It occurred to me this morning as the barista poured my hot steaming soya milk, into my Americano, that she pours AWAY more than she pours IN. She explained that for the steaming process to work properly, you need to heat up a certain amount of milk,which produces a certain amount of waste. And because you can’t then allow it to go cold and reheat it again, you need to do it for each customer or batch of customers.

But here’s the key thing to note in this…. Starbucks know this AND…. I’m paying for the part the pour away.

A percentage of the £2.99 I pay, is for the part they throw down the sink.

If that wasn’t the case, they’d be pouring profits away every time, rather than just milk.

I Run An Accountancy Firm. So What?

It got me thinking… how many services are you providing where there is wastage:

  • The calls to the client chasing them for information
  • The calls to HMRC to resolve an issue
  • The searching of a lost invoice (despite the fact that the client has Receipt Bank and has been shown how to use it 100 times)

And so my question is….. are you charging for this inevitable wastage or are you pouring away profits.

Because I guarantee, if you’re pouring away profits, you’re also getting really frustrated with the client for the time and resources you’re wasting. But spoiler alert… it’s not their fault, it’s yours.

You see, we need to…

  1. Identify where the waste is (the only reason to keep timesheets btw)
  2. Manage the expectations of the client so as to manage the waste
  3. Build in “scalable margins” into your pricing to account for the waste

How To Sort It

Off the top of my head (and you may have more ideas yourself) here are 9 ideas for how to limit the waste and make sure you’re being paid for it…

  1. Produce timesheets so you can see where the leakage is.
  2. Improve your processes to limit the leakage where possible.
  3. Build in variations into your pricing such as No. of transactions, annual revenue, quality of record keeping, amount of support, No. of phone calls, total length of calls etc. to make sure you’re getting paid for the work you do.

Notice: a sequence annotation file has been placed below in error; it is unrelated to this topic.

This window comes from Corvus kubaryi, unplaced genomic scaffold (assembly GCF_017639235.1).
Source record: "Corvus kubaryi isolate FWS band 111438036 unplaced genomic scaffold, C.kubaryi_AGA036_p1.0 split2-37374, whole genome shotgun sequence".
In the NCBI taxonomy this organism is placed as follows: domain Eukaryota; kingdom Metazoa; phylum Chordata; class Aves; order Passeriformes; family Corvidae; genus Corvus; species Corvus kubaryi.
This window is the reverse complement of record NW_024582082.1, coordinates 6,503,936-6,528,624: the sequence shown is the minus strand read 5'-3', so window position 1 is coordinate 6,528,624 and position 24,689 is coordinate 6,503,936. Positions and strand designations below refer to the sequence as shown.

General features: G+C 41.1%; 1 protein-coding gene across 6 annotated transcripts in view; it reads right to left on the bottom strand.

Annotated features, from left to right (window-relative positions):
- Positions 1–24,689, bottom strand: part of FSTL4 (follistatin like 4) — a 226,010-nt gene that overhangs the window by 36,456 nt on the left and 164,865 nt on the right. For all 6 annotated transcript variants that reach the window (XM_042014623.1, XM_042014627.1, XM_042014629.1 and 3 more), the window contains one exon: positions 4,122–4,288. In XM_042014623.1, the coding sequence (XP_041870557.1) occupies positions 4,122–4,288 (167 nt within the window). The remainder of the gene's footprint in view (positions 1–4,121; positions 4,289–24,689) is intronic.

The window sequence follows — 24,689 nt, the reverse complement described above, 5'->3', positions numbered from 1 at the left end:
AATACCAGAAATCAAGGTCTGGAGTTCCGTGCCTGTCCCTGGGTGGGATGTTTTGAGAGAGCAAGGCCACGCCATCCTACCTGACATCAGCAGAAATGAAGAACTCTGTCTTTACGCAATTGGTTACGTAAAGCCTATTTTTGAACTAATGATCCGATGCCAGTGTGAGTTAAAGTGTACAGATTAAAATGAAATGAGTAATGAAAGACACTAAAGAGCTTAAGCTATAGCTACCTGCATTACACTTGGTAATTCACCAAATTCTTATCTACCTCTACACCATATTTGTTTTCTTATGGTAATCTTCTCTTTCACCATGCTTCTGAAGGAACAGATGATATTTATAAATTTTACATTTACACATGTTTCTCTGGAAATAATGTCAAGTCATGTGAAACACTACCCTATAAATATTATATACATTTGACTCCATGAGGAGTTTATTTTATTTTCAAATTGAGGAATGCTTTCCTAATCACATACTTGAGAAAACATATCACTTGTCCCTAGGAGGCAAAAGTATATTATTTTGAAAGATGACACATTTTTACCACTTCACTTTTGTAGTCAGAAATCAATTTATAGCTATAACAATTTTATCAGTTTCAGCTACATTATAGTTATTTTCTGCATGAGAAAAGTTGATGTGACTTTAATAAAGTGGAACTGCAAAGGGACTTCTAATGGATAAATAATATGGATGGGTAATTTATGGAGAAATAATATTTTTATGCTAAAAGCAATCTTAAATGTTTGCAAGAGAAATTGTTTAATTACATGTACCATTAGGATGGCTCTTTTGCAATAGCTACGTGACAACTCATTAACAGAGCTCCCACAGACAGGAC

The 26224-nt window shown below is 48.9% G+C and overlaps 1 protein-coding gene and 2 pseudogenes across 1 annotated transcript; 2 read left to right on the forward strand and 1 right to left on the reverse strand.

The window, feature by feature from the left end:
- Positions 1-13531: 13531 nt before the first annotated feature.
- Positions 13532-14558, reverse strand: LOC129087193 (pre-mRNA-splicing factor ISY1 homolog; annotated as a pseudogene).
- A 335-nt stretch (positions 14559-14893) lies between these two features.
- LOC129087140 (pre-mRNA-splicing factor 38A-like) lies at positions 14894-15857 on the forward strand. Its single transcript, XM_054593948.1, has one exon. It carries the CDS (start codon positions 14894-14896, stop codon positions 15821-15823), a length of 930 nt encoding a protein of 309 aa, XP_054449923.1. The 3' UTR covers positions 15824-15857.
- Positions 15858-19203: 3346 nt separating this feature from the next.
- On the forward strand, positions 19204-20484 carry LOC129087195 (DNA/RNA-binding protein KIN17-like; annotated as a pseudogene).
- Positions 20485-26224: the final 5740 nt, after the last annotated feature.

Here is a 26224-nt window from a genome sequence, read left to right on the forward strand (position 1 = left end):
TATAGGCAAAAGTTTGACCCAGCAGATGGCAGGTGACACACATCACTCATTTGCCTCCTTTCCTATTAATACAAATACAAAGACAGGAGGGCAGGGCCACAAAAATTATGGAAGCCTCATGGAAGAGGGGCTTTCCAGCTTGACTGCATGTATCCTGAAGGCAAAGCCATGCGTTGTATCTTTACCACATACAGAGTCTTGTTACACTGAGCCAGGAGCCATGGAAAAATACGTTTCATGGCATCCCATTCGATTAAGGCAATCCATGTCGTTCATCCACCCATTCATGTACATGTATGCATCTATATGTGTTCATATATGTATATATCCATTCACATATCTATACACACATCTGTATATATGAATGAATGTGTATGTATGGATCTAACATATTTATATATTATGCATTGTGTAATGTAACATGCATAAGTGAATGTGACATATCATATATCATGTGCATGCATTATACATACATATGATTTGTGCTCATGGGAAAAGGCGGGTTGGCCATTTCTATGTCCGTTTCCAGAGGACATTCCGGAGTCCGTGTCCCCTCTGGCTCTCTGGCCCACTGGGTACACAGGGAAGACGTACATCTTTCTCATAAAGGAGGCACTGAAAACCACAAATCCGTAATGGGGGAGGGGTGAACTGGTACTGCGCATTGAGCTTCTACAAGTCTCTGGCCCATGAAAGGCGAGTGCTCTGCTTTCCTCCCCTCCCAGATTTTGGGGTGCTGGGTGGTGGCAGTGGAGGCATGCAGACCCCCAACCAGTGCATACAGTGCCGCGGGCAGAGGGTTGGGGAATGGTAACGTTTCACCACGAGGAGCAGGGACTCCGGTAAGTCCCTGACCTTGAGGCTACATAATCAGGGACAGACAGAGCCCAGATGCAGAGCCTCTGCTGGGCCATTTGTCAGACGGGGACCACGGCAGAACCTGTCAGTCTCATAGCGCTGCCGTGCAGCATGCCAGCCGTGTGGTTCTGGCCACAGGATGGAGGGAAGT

4. Create added-value services where you WILL login to their email account, their Vodafone account, their Amazon account etc and track down all of their invoices for them (that’s the level of services I pay for.)
  5. Increase your prices to account for the waste. (You could always give a rebate if they were a model client which could be in the form of a “Model Client Discount” you give them next year or a “VIP Level” of service.)
  6. Explain to the client exactly what this means up front. Don’t hide it in your Letter of Engagement. Explain that this level of service assumes 3 phone calls a month lasting no longer than 15 minutes combined. And then explain what the next level of service gives them.
  7. Train the client to become a better client so as to limit the waste (hardly any firms ever do this and then wonder why they have terrible clients. I’d be terrible at driving my car if no-one had taught me, and you expect me to drive my finances?!?!?)
  8. Build in triggers into your processes that alert you when wastage is happening and have clear follow-up actions when the waste starts.
  9. Create online resources to direct clients to. Videos are best because they’re the next best thing to speaking to someone directly and you can rattle them out on your iPhone. Content is more important than quality.

At the end of the day, pouring profits down the sink, doesn’t just corrode your bottom line… it also corrodes relationships with clients, staff morale and your sleep.

Limit the wastage, accept that a certain amount of wastage comes with the territory and make sure you charge for it.

James Ashford

James Ashford

James is the Founder of GoProposal, Director of MAP., Keynote Speaker & Bestselling Author of "Selling to Serve". He helps accountants and bookkeepers around the world to price more profitably, sell more confidently and to give significantly more value to their clients.